Dionysios Vegias
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Dionysios Vegias
Dionysios Vegias
Cephalonia, Greece
Corfu, Greece

Dionysios Vegias (Greek: , 1810-84) was a Greek painter of the later Heptanese School of painting.


Dionysios Vegias was born in 1810 in Cephalonia.[1] He was a pupil of the sculptor Pavlos Prosalentis (1784-1837), then received a scholarship from the Ionian Islands to study painting at the Accademia di San Luca in Rome. He proved an excellent pupil. He stayed in Italy for some time making copies of Renaissance genre paintings, which were popular with buyers at the time. In 1839 he returned to Corfu, where he taught drawing at the art school founded by Prosalentis. He then taught at the Lyceum of Corfu.[2] He died in 1884 in Corfu.[1]


Dionysios Vegias participated in the International Exhibition in London (1862) and in Olympia (1875). His paintings include portraits, historical scenes, religious paintings and mythological scenes such as Danae (1870), a relatively unusual genre in Ionian art. He was influenced by Italian painting, and depicted idealized forms and actions.[2] He also made icons, and decorated the church of St. Spyridon in Argostoli, Our Lady of Strangers and St. George in the Old Fortress, Corfu.[3]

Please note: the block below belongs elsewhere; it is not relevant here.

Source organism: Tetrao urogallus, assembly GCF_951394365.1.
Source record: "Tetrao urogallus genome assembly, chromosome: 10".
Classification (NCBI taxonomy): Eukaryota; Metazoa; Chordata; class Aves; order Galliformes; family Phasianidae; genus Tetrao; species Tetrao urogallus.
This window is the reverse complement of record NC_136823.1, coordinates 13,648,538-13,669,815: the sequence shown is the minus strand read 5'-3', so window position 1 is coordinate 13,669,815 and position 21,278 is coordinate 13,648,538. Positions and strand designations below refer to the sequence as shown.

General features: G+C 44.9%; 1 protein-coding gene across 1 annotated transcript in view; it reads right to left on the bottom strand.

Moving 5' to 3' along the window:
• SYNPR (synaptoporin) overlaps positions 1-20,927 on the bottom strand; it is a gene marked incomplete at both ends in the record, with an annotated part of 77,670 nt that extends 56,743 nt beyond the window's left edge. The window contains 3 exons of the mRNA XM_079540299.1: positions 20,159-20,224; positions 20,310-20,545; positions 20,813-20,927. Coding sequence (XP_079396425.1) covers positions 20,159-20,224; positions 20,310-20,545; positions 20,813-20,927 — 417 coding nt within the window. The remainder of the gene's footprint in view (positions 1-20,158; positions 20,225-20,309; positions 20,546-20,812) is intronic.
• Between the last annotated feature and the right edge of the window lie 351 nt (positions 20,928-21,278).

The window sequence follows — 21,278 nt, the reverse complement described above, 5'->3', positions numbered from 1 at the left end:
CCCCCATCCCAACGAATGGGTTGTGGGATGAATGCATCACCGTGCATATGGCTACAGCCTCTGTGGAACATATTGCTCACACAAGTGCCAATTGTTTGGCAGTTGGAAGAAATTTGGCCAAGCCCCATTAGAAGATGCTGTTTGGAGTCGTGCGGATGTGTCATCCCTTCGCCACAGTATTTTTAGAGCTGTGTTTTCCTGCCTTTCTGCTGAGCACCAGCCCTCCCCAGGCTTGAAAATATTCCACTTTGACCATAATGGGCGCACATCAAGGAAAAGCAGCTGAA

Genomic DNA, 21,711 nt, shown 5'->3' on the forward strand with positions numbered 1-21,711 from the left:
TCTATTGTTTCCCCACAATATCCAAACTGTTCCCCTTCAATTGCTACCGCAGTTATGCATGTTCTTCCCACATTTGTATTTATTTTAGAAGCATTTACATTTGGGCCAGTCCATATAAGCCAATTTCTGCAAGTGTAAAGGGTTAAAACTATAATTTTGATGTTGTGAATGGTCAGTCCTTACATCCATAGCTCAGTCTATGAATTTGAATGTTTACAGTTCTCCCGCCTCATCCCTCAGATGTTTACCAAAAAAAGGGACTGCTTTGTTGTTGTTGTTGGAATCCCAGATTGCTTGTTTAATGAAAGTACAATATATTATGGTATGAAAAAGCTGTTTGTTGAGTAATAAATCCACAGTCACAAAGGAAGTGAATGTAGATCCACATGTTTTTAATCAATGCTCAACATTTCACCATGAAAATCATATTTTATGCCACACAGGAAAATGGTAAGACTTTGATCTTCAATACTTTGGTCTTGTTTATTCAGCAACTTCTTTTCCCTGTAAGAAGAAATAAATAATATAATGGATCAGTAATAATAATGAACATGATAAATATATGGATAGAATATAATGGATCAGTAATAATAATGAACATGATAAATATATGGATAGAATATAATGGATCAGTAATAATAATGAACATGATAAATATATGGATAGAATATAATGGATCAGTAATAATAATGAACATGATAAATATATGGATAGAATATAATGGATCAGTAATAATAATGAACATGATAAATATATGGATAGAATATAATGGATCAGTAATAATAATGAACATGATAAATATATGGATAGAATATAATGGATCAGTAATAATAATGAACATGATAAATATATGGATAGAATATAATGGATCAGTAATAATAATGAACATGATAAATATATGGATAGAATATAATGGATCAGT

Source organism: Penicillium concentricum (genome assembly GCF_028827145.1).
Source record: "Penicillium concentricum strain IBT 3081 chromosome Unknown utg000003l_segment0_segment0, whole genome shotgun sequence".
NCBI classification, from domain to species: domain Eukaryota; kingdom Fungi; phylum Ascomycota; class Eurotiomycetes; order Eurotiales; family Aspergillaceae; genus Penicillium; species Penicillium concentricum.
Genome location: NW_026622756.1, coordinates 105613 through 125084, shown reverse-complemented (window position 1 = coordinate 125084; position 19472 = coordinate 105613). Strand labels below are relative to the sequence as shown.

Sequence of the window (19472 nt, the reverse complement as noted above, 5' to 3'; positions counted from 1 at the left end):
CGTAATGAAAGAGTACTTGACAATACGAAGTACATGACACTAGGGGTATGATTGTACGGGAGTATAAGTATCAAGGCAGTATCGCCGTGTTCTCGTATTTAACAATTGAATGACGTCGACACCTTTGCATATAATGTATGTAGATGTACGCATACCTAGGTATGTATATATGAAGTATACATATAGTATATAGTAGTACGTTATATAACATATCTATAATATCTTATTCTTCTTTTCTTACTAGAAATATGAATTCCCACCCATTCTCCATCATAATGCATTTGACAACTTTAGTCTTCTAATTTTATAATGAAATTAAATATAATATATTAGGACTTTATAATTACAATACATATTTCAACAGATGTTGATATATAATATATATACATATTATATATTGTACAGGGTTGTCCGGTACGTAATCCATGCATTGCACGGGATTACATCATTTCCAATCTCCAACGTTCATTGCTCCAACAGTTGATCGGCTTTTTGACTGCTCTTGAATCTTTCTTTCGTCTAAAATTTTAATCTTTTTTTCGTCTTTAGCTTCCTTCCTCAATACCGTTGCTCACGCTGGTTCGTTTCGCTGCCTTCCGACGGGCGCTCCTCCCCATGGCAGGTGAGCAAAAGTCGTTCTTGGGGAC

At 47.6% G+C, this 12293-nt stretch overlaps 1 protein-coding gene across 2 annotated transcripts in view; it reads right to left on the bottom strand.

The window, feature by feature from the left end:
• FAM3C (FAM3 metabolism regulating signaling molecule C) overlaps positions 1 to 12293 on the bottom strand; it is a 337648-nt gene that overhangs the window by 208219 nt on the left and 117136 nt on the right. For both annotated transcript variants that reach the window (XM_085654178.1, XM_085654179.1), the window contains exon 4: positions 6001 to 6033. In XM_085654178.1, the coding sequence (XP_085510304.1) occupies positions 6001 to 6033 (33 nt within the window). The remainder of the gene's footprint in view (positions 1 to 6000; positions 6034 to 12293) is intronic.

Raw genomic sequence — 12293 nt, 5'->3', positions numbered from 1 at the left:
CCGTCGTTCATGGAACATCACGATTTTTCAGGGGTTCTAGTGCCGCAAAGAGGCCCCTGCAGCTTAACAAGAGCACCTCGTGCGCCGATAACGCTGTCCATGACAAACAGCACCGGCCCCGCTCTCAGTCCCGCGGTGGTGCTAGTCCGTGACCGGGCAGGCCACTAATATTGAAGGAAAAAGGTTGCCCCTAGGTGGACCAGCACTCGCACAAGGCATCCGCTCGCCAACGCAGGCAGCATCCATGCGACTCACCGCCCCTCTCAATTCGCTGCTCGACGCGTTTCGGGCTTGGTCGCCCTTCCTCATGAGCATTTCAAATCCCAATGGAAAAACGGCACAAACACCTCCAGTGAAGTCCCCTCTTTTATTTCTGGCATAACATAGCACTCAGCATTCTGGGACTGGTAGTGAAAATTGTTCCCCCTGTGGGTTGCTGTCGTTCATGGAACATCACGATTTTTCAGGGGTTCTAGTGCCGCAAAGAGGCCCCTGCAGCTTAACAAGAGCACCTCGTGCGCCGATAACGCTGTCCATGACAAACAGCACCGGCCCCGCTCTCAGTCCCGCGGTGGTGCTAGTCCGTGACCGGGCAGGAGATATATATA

• Arta Greece (11 May 2014), - Dionysios Vegias [1810-1884] (in Greek), retrieved
  • ", ", Ygeiaonline.gr (in Greek), retrieved
  • " ", National Gallery of Greece (in Greek), archived from the original on 2014-05-12, retrieved

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